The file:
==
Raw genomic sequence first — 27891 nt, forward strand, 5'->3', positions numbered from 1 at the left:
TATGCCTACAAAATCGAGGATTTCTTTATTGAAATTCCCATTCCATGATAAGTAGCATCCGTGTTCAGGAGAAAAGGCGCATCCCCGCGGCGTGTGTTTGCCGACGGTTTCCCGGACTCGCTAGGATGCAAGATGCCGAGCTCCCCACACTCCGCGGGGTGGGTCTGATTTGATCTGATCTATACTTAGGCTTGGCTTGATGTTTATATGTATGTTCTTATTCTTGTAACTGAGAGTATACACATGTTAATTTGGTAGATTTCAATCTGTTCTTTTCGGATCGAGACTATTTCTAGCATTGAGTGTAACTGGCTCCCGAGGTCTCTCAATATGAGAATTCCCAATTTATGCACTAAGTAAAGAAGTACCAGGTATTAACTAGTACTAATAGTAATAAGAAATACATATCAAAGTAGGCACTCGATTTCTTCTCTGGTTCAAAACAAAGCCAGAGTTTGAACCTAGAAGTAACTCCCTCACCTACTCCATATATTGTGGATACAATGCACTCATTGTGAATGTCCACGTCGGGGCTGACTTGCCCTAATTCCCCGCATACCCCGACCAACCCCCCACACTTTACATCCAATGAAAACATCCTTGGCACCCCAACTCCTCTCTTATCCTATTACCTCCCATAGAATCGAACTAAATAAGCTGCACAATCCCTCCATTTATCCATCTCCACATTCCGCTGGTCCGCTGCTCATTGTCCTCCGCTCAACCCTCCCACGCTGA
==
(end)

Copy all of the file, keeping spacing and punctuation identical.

Raw genomic sequence first — 27891 nt, forward strand, 5'->3', positions numbered from 1 at the left:
TATGCCTACAAAATCGAGGATTTCTTTATTGAAATTCCCATTCCATGATAAGTAGCATCCGTGTTCAGGAGAAAAGGCGCATCCCCGCGGCGTGTGTTTGCCGACGGTTTCCCGGACTCGCTAGGATGCAAGATGCCGAGCTCCCCACACTCCGCGGGGTGGGTCTGATTTGATCTGATCTATACTTAGGCTTGGCTTGATGTTTATATGTATGTTCTTATTCTTGTAACTGAGAGTATACACATGTTAATTTGGTAGATTTCAATCTGTTCTTTTCGGATCGAGACTATTTCTAGCATTGAGTGTAACTGGCTCCCGAGGTCTCTCAATATGAGAATTCCCAATTTATGCACTAAGTAAAGAAGTACCAGGTATTAACTAGTACTAATAGTAATAAGAAATACATATCAAAGTAGGCACTCGATTTCTTCTCTGGTTCAAAACAAAGCCAGAGTTTGAACCTAGAAGTAACTCCCTCACCTACTCCATATATTGTGGATACAATGCACTCATTGTGAATGTCCACGTCGGGGCTGACTTGCCCTAATTCCCCGCATACCCCGACCAACCCCCCACACTTTACATCCAATGAAAACATCCTTGGCACCCCAACTCCTCTCTTATCCTATTACCTCCCATAGAATCGAACTAAATAAGCTGCACAATCCCTCCATTTATCCATCTCCACATTCCGCTGGTCCGCTGCTCATTGTCCTCCGCTCAACCCTCCCACGCTGA